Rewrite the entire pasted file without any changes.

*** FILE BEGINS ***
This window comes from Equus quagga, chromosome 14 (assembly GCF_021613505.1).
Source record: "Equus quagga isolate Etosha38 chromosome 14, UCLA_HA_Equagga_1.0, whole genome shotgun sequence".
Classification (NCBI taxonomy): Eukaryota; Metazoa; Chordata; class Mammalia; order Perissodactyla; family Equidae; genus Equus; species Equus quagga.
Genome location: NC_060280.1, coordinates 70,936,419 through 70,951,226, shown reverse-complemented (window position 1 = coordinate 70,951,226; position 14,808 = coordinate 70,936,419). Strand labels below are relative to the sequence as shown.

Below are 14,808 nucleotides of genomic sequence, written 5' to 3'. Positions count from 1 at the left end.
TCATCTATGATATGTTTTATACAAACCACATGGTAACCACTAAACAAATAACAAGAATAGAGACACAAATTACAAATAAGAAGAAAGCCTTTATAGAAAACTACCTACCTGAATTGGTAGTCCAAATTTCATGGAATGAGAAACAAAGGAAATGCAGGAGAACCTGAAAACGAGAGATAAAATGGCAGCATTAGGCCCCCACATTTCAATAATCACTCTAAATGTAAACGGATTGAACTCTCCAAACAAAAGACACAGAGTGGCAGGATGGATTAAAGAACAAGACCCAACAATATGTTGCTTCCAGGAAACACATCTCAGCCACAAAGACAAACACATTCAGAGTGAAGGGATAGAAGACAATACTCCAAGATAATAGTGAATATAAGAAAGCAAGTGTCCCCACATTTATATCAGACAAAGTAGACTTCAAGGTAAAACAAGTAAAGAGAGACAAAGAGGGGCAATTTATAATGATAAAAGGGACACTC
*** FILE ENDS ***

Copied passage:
This window comes from Equus quagga, chromosome 14 (assembly GCF_021613505.1).
Source record: "Equus quagga isolate Etosha38 chromosome 14, UCLA_HA_Equagga_1.0, whole genome shotgun sequence".
Classification (NCBI taxonomy): Eukaryota; Metazoa; Chordata; class Mammalia; order Perissodactyla; family Equidae; genus Equus; species Equus quagga.
Genome location: NC_060280.1, coordinates 70,936,419 through 70,951,226, shown reverse-complemented (window position 1 = coordinate 70,951,226; position 14,808 = coordinate 70,936,419). Strand labels below are relative to the sequence as shown.

Below are 14,808 nucleotides of genomic sequence, written 5' to 3'. Positions count from 1 at the left end.
TCATCTATGATATGTTTTATACAAACCACATGGTAACCACTAAACAAATAACAAGAATAGAGACACAAATTACAAATAAGAAGAAAGCCTTTATAGAAAACTACCTACCTGAATTGGTAGTCCAAATTTCATGGAATGAGAAACAAAGGAAATGCAGGAGAACCTGAAAACGAGAGATAAAATGGCAGCATTAGGCCCCCACATTTCAATAATCACTCTAAATGTAAACGGATTGAACTCTCCAAACAAAAGACACAGAGTGGCAGGATGGATTAAAGAACAAGACCCAACAATATGTTGCTTCCAGGAAACACATCTCAGCCACAAAGACAAACACATTCAGAGTGAAGGGATAGAAGACAATACTCCAAGATAATAGTGAATATAAGAAAGCAAGTGTCCCCACATTTATATCAGACAAAGTAGACTTCAAGGTAAAACAAGTAAAGAGAGACAAAGAGGGGCAATTTATAATGATAAAAGGGACACTC